Last updated March 6, 2018 at 9:15 am
Australian government funding to research debilitating condition that affects 10% of women.
The $2.5 million funding announcement has been welcomed as a long overdue commitment by national experts, organisations, and sufferers.
Long-time suffering for endometriosis
Endometriosis affects one in 10 women. It is a debilitating condition where uterine tissue grows outside of the uterus in the fallopian tubes, the ovaries, or the tissue lining the pelvis or, although less common, elsewhere in the body.
Due to variability of symptoms, it often takes years before an accurate diagnosis. One of the most common symptoms is extreme pelvic pain during periods. It can also damage fertility.
The disease often starts in teenagers, such as Imogen Dunlevie, who was diagnosed when she was 15 in 2010.
Treatment is often a long, invasive, and expensive journey. In about eight years, Imogen has had multiple laparoscopy procedures as well as an intra uterine device (IUD) when her condition was first detected. In December 2017, she had a spinal cord stimulator implanted to treat the chronic pain.
“Many young women with endometriosis face ongoing and very significant health consequences because of their disease. They often find it hard to talk to friends and family about it because it remains such a taboo condition,” says Luk Rombauts of Monash University, and President-Elect of the World Endometriosis Society.
“Even health practitioners often are poorly informed about what these women need and how they can best be treated.”
Overdue support becomes national priority
The funding will support research priorities identified under the national action plan, Health Minister Greg Hunt and MPs Nola Marino and Nicolle Flint said in an media release announcing the plan.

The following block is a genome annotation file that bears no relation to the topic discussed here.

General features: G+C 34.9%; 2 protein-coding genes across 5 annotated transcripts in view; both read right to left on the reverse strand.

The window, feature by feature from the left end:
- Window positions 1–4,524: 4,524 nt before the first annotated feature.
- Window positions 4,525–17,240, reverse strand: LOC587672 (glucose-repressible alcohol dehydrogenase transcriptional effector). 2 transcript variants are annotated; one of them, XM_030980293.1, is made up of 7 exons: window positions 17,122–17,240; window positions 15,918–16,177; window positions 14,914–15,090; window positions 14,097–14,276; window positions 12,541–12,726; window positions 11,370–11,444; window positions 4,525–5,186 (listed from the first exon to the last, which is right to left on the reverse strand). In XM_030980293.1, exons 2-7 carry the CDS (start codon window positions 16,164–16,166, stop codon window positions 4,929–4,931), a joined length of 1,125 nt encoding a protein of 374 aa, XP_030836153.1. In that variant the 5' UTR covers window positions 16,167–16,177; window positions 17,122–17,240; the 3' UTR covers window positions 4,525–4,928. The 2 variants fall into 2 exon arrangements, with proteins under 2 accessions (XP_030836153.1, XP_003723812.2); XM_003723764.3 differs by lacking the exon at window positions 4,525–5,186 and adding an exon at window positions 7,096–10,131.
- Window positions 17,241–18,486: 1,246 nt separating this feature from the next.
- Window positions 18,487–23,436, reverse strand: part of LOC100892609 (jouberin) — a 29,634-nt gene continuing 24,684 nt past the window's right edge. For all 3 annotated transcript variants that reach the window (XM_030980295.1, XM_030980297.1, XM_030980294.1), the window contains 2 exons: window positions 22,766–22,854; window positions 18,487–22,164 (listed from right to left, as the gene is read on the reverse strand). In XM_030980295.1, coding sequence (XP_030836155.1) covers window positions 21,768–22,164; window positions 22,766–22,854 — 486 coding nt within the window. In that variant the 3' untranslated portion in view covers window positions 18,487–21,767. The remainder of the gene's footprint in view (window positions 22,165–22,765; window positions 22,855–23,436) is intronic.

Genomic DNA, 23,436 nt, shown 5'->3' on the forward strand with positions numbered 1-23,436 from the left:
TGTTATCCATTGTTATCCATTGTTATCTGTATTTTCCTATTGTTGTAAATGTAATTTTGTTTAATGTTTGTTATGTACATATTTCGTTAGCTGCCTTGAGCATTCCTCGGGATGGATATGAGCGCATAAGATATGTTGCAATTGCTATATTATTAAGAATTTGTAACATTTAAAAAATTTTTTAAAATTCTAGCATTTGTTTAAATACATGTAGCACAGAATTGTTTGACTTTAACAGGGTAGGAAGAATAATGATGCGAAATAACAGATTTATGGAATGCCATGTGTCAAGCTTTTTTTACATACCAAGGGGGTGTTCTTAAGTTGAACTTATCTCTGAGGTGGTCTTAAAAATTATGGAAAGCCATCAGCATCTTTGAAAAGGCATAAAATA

Luk welcomed the news.
“The National Action Plan for Endometriosis (NAPE) is a wonderful initiative. Its three main objectives will be to raise awareness, to improve the delivery of integrated high value care and to promote research into the causes and possible treatment of endometriosis.
“There are many international guidelines for the diagnosis and treatment that have been published but with the NAPE we will be in a much better [position] to disseminate this information.”
Karen Luxford, who chairs the board Endometriosis Australia, also welcomed the injection of funds, which hoped would lead to research into providing earlier diagnosis.
Future treatments and cures for endometriosis
Luk says the use of ultrasound to diagnose the condition is the biggest breakthrough so far.
“That has really changed the way many of us practice. Every woman with suspected endometriosis should have an internal scan by a sonologist with a special interest in endometriosis first before she has surgery.
“This certainly has allowed women with the disease to make much better informed decisions about their care.”
Imogen hopes for a cure but it “feels so out of reach”. Like many with chronic pain, their hopes are more tenable.
“Better detection and better knowledge would be a great place to start. I think also because endo causes so many problems there needs to be better all-round care for people suffering, so they don’t end up with sixdifferent doctors all treating one symptom each,” she says.
March is Endometriosis Awareness Month.